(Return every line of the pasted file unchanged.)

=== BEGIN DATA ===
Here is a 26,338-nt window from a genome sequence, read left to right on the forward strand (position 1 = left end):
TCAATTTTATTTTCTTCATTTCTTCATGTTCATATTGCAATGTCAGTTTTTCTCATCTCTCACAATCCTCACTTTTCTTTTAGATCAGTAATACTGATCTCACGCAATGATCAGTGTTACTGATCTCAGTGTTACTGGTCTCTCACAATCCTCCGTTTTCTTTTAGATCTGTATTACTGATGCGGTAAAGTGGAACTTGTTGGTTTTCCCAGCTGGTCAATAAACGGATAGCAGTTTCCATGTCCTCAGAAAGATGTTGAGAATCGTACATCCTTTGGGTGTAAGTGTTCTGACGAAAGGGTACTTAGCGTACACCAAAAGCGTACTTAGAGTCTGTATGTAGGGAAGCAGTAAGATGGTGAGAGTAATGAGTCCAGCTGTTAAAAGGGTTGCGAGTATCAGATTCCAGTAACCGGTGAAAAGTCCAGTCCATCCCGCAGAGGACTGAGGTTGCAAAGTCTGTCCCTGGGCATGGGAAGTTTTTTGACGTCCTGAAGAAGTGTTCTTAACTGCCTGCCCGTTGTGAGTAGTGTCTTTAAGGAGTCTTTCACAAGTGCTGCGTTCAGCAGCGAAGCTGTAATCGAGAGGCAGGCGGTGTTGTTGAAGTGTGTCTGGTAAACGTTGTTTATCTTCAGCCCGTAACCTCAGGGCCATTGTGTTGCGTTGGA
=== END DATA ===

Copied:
Here is a 26,338-nt window from a genome sequence, read left to right on the forward strand (position 1 = left end):
TCAATTTTATTTTCTTCATTTCTTCATGTTCATATTGCAATGTCAGTTTTTCTCATCTCTCACAATCCTCACTTTTCTTTTAGATCAGTAATACTGATCTCACGCAATGATCAGTGTTACTGATCTCAGTGTTACTGGTCTCTCACAATCCTCCGTTTTCTTTTAGATCTGTATTACTGATGCGGTAAAGTGGAACTTGTTGGTTTTCCCAGCTGGTCAATAAACGGATAGCAGTTTCCATGTCCTCAGAAAGATGTTGAGAATCGTACATCCTTTGGGTGTAAGTGTTCTGACGAAAGGGTACTTAGCGTACACCAAAAGCGTACTTAGAGTCTGTATGTAGGGAAGCAGTAAGATGGTGAGAGTAATGAGTCCAGCTGTTAAAAGGGTTGCGAGTATCAGATTCCAGTAACCGGTGAAAAGTCCAGTCCATCCCGCAGAGGACTGAGGTTGCAAAGTCTGTCCCTGGGCATGGGAAGTTTTTTGACGTCCTGAAGAAGTGTTCTTAACTGCCTGCCCGTTGTGAGTAGTGTCTTTAAGGAGTCTTTCACAAGTGCTGCGTTCAGCAGCGAAGCTGTAATCGAGAGGCAGGCGGTGTTGTTGAAGTGTGTCTGGTAAACGTTGTTTATCTTCAGCCCGTAACCTCAGGGCCATTGTGTTGCGTTGGA